We were walking through San Francisco’s Chinatown the other day, and above an otherwise nondescript storefront we saw a sign that said “Fortune Teller. Tells Past Present and Future.” We are not sure what is worse: Someone who claims the clairvoyant power of telling the “past” and “present,” or the poor sap who pays for the privilege of learning where he is and what has already happened to him. It seems that telling the present would get somewhat tedious and repetitive: “You are sitting in a second floor apartment in Chinatown across from a woman who looks like Professor Sybill Trelawney from Harry Potter and the Prisoner of Azkaban. That will be $100 please.”
Fortunately, Conte appears to have a future no brighter than another notorious California opinion that bent product liability and expanded liability for questionable reasons — Sindell v. Abbott Laboratories, 26 Cal. 3d 588 (1980). Sindell and its innovation known as market share liability was big news when it came out in 1980, and it was still making waves when we took Torts in law school in the early 1990s. Today, 33 years after Sindell hit the books, we think it is safe to say that the opinion has had little lasting impact on the product liability landscape, and we doubt that it occupies any space in law school curricula other than as an interesting historical novelty.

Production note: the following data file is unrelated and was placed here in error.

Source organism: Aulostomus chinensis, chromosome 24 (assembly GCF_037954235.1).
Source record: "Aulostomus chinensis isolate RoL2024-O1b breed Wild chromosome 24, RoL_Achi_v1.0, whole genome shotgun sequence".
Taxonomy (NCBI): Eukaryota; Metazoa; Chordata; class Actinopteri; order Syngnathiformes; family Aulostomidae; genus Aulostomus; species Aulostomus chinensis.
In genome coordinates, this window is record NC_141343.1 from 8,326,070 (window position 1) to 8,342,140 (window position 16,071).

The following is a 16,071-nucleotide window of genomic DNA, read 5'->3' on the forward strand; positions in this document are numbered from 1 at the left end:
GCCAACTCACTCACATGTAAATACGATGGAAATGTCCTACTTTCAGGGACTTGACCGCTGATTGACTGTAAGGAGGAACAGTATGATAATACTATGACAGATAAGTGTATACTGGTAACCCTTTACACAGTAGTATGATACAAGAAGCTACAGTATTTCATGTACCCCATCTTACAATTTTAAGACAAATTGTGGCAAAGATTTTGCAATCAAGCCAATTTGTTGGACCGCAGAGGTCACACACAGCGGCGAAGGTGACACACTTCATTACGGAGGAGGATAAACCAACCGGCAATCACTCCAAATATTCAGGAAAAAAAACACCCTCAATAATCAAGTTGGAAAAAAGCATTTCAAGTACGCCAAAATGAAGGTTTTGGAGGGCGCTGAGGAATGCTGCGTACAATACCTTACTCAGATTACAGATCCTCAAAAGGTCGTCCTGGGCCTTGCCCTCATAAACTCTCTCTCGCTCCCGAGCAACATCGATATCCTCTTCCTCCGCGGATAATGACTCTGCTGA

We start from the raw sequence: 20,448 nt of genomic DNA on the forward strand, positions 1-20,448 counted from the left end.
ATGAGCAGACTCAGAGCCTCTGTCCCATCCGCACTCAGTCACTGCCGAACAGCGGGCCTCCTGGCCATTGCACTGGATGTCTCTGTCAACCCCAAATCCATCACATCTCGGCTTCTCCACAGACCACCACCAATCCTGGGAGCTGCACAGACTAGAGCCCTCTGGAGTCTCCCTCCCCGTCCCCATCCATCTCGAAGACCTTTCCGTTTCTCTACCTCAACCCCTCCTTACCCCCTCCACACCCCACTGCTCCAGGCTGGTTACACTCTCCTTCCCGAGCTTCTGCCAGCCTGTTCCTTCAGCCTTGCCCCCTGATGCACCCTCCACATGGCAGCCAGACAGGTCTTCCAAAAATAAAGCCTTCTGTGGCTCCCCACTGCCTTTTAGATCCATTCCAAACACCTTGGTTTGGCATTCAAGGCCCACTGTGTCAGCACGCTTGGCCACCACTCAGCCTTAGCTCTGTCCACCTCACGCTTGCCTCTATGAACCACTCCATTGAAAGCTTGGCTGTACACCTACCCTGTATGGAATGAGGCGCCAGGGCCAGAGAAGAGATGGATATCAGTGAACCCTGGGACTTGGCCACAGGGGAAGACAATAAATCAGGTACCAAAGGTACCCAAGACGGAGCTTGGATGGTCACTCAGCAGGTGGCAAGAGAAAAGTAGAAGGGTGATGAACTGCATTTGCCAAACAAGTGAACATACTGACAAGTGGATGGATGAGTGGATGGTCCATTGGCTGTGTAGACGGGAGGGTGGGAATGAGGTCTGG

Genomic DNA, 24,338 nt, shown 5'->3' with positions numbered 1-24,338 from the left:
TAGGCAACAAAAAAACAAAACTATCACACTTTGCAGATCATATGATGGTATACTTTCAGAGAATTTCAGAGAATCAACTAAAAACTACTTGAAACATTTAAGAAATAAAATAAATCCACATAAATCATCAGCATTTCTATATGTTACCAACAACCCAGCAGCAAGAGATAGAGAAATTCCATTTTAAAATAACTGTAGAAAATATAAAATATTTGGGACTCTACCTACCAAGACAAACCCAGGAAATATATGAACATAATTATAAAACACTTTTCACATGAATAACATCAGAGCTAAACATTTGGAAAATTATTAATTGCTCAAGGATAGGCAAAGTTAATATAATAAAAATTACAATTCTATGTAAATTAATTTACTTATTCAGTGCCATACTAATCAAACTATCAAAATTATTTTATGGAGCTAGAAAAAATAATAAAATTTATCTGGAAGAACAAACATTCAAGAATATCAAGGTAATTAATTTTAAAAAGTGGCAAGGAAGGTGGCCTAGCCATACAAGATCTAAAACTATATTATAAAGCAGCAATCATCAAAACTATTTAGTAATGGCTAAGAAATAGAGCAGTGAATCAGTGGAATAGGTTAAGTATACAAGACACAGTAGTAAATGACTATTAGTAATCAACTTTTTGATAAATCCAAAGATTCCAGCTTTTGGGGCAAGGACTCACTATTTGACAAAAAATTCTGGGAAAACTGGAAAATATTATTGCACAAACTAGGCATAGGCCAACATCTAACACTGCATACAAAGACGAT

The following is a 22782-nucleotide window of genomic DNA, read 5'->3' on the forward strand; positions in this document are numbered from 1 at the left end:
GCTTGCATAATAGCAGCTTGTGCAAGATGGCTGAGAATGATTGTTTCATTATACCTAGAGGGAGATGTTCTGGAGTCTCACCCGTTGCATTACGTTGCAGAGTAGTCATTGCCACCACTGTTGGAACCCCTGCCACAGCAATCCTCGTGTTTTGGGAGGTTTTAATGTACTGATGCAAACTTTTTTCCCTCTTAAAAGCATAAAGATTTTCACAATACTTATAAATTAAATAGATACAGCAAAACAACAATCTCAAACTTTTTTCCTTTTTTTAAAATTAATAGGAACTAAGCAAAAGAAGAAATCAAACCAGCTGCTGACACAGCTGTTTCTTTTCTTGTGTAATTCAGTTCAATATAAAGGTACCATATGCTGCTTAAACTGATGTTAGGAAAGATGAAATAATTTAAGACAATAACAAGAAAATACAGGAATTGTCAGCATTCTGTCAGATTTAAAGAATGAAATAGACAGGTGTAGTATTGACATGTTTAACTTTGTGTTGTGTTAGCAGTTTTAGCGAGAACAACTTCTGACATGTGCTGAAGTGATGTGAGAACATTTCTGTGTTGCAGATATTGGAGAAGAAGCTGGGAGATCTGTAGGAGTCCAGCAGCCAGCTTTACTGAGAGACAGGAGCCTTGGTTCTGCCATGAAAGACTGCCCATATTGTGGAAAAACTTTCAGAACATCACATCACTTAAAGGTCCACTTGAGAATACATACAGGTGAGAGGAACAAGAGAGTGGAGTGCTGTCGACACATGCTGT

[i]n this case, [the defendant] had no intentional role in placing the specific product with the plaintiff. It was not the seller. Indeed, a third party — a competitor — manufactured and sold the product. The connection [plaintiff] seeks to establish through the warning label is even more attenuated. The label existed as a requirement of another third party, the federal government, aimed at the generic manufacturer.
It is to be expected that [the defendant] has a duty in connection with its own products and labels. However, that duty should not extend to products and labeling over which it has no control, even if those products and labels mirror its own, because it has done nothing toward putting them in the hands of consumers.
Add another opinion to the “innovator liability” scorecard, and join us in foretelling that Conte will eventually collapse under the mountain of well-reasoned authority that is piling up against it. By the way, the California Supreme Court and the District of the California Court of Appeal that decided Conte share a courthouse just one and a half miles from our storefront fortune teller. Supporters of Conte, however, may want to avoid paying the price of admission; they might not like what they hear.